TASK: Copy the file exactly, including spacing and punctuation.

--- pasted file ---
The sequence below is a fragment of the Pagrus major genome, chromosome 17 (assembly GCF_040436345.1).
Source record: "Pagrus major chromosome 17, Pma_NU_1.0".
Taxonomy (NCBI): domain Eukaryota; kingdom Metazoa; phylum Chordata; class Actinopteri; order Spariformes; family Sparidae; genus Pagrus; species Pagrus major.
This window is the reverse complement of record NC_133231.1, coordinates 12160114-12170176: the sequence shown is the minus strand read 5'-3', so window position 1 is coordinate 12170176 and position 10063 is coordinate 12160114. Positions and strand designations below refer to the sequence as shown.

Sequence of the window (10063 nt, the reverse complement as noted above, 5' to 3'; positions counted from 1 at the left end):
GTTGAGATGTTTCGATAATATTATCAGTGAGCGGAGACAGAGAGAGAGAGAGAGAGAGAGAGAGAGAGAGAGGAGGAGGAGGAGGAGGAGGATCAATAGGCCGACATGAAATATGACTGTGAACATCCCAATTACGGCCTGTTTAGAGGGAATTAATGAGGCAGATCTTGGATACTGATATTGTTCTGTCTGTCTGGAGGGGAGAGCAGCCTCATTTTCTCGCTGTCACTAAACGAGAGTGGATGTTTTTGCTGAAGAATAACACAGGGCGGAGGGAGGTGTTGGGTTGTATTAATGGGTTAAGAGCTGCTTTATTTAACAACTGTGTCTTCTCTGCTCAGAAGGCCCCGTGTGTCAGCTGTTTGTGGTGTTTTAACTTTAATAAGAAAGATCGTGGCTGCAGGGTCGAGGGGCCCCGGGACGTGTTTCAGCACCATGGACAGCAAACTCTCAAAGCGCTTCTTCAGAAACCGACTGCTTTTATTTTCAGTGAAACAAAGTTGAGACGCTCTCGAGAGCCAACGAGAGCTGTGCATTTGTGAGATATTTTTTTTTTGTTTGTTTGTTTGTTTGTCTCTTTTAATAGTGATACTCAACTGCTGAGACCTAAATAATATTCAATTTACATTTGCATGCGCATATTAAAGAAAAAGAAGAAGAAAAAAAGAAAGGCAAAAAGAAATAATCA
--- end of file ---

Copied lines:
The sequence below is a fragment of the Pagrus major genome, chromosome 17 (assembly GCF_040436345.1).
Source record: "Pagrus major chromosome 17, Pma_NU_1.0".
Taxonomy (NCBI): domain Eukaryota; kingdom Metazoa; phylum Chordata; class Actinopteri; order Spariformes; family Sparidae; genus Pagrus; species Pagrus major.
This window is the reverse complement of record NC_133231.1, coordinates 12160114-12170176: the sequence shown is the minus strand read 5'-3', so window position 1 is coordinate 12170176 and position 10063 is coordinate 12160114. Positions and strand designations below refer to the sequence as shown.

Sequence of the window (10063 nt, the reverse complement as noted above, 5' to 3'; positions counted from 1 at the left end):
GTTGAGATGTTTCGATAATATTATCAGTGAGCGGAGACAGAGAGAGAGAGAGAGAGAGAGAGAGAGAGAGAGGAGGAGGAGGAGGAGGAGGATCAATAGGCCGACATGAAATATGACTGTGAACATCCCAATTACGGCCTGTTTAGAGGGAATTAATGAGGCAGATCTTGGATACTGATATTGTTCTGTCTGTCTGGAGGGGAGAGCAGCCTCATTTTCTCGCTGTCACTAAACGAGAGTGGATGTTTTTGCTGAAGAATAACACAGGGCGGAGGGAGGTGTTGGGTTGTATTAATGGGTTAAGAGCTGCTTTATTTAACAACTGTGTCTTCTCTGCTCAGAAGGCCCCGTGTGTCAGCTGTTTGTGGTGTTTTAACTTTAATAAGAAAGATCGTGGCTGCAGGGTCGAGGGGCCCCGGGACGTGTTTCAGCACCATGGACAGCAAACTCTCAAAGCGCTTCTTCAGAAACCGACTGCTTTTATTTTCAGTGAAACAAAGTTGAGACGCTCTCGAGAGCCAACGAGAGCTGTGCATTTGTGAGATATTTTTTTTTTGTTTGTTTGTTTGTTTGTCTCTTTTAATAGTGATACTCAACTGCTGAGACCTAAATAATATTCAATTTACATTTGCATGCGCATATTAAAGAAAAAGAAGAAGAAAAAAAGAAAGGCAAAAAGAAATAATCA